i'm always happy Donny! just look at my avatar! ... my band once pressed a 45 to sell off stage or to give away for promo. turned out there were phase issues that the mix engineer, mix producer and even the ME (all of who were very reputable) failed to catch. no one checked to see how it summed in mono! that's the only thing for me.

    i have a few thing i listen to that i am very proud of, most of these were banged out in pretty quick fashion. i think a lot of recordists over think mixing. for me it's all about performances and tracking. if those steps are executed correctly, mix's will usually take care of themselves. of course, i'm always anxious to move on to the next project.
  3. pcrecord

    pcrecord Don't you want the best recording like I do ? Well-Known Member

    I think that if I had a song on the billboard's top 10 for a month, I would be happy, no mather how it sounds ! ;)

    Being happy depends on a lot of things and is a state of mind that may come from a conscient or inconscient decision. You may be mad of having a flat tire or happy of that the flat didn't cause an accident !

    In audio being satisfied with a project may vary depending on the degree of limitations we had at the moment of production and also how much our decision were accepted at the time added to that how much we've changed, learned and trained since then.
    Let's face it, the customer has the last word on a lot of things when you produce somebody else. And if you are producing yourself you may suffer from your one unique views and inspirations.

    I think. the only thing we can do is to do our best in the present and accept it in the future ;)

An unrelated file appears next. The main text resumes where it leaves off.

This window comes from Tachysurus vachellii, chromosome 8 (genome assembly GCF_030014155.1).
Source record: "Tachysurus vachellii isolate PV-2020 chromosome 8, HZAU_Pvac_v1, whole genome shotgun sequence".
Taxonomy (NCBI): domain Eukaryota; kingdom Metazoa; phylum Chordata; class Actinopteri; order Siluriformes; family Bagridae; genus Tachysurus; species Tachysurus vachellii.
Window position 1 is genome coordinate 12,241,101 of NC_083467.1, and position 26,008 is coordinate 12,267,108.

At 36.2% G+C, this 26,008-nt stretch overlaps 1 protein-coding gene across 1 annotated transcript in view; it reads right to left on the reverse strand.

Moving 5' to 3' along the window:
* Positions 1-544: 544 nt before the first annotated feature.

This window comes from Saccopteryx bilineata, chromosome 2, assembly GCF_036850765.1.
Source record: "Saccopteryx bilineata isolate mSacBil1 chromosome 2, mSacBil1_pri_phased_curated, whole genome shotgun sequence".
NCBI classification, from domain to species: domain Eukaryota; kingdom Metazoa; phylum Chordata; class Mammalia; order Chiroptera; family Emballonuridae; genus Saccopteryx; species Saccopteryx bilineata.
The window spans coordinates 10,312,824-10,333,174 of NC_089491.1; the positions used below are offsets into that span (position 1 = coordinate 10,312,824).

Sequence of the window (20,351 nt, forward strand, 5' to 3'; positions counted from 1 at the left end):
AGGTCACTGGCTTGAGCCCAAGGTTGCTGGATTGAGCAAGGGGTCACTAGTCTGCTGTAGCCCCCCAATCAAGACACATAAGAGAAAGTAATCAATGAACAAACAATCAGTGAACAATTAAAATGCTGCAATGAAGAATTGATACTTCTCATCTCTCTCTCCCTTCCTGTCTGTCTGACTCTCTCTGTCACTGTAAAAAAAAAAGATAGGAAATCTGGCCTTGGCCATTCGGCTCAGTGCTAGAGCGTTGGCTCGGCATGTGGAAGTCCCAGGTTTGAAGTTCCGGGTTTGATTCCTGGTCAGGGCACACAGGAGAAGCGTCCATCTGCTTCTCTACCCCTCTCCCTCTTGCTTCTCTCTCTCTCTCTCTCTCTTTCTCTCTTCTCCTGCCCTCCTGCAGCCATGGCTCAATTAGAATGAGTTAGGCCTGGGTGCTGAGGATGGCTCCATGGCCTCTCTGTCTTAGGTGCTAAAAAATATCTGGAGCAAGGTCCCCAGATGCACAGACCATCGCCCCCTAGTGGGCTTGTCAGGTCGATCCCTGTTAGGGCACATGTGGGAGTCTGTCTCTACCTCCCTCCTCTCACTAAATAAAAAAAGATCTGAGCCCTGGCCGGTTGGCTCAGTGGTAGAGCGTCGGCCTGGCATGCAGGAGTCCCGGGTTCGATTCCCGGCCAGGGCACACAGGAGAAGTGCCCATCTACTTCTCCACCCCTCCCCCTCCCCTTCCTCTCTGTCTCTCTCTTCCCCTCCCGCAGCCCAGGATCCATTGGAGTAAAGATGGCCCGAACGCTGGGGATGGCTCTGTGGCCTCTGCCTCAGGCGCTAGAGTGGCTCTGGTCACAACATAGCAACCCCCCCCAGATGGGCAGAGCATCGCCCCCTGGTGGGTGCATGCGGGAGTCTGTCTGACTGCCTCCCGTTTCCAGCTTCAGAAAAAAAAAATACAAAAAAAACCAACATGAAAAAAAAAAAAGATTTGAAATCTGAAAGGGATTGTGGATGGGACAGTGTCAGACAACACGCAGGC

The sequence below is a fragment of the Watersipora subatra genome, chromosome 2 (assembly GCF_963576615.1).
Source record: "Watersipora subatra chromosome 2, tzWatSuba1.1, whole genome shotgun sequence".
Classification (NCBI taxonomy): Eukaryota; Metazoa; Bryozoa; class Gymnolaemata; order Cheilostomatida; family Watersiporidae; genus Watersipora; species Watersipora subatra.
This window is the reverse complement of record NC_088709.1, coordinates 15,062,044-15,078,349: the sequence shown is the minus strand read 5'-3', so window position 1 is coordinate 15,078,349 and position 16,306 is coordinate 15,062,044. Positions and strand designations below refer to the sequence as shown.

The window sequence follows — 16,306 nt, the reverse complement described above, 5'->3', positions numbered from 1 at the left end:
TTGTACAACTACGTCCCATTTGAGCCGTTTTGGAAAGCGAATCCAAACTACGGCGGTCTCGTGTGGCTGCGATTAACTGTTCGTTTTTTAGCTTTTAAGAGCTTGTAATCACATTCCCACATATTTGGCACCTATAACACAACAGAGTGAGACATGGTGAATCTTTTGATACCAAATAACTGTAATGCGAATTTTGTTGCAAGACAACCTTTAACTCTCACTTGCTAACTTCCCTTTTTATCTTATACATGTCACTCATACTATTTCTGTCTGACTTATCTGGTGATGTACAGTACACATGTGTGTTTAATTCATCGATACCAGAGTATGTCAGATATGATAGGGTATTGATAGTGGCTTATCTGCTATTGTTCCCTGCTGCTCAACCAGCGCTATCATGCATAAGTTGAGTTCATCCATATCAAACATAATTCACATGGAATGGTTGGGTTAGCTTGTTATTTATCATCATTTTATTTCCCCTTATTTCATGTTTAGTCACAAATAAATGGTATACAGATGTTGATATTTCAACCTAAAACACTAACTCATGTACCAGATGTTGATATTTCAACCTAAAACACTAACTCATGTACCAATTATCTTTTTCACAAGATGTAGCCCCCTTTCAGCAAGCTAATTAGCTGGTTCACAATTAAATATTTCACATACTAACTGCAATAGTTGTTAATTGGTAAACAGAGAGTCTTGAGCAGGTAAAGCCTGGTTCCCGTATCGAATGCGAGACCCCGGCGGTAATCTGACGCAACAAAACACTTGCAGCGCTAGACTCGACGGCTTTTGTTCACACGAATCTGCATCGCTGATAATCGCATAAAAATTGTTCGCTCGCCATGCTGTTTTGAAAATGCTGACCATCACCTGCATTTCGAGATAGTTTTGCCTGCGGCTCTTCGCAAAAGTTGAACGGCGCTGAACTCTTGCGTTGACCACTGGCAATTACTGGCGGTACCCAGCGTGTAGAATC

4. bouldersound

    bouldersound Real guitars are for old people. Well-Known Member

    I'm almost never happy, and that's what drives improvement.
    kmetal, pcrecord and Kurt Foster like this.
  5. Boswell

    Boswell Moderator Distinguished Member

    Sometimes when I'm searching for a mix I did years ago, I get a surge of surprise and pleasure when I unearth one that sounds really good. It quickly turns to despair when I realise that only a few of my current mixes sound that good.

    Even though I have been constantly improving my gear over time, some of the old tracks can still match what I'm turning out today. If it's not gear, was I just lucky, or what have I forgotten in my technique in the intervening years?
    pcrecord likes this.
  6. dvdhawk

    dvdhawk Well-Known Member

    For better or worse, I almost always go into a project knowing how I want the finished product to sound. If we come out the other end and it sounds like I imagined it would/should - I'm very happy.

    There's no accounting for taste, and not everyone is going to like any single approach - but if I can execute the vision I had going in, that's the achievement that will make me happy. Having a clear idea before you start, makes every decision along the way so much easier.
  7. Davedog

    Davedog Distinguished Member

    I agree with Bos on this one. I have projects that for one reason or another were 'abandoned' in order to get product out the door or the artist ran out of time with the record company or ran out of money...myriads of reasons to stop working on something....but almost to a single one, I go back and discover that my angst at not feeling done at the time was unfounded.

    As for today's mix compared to yester-years, I see a pattern of 'what-I-do' in everything. I hear the differences in the environments that things were recorded in...I immediately recognize the better controlled studio sound as opposed to a garage recording but only in the room dynamics and not necessarily the production. I think the TAPE recordings I did back in the day have some vibe that the digital stuff doesn't and by the same token, those recordings all sound 'dated' in the fact that they weren't privy to millions of dollars of outboard that a large plugin library provides.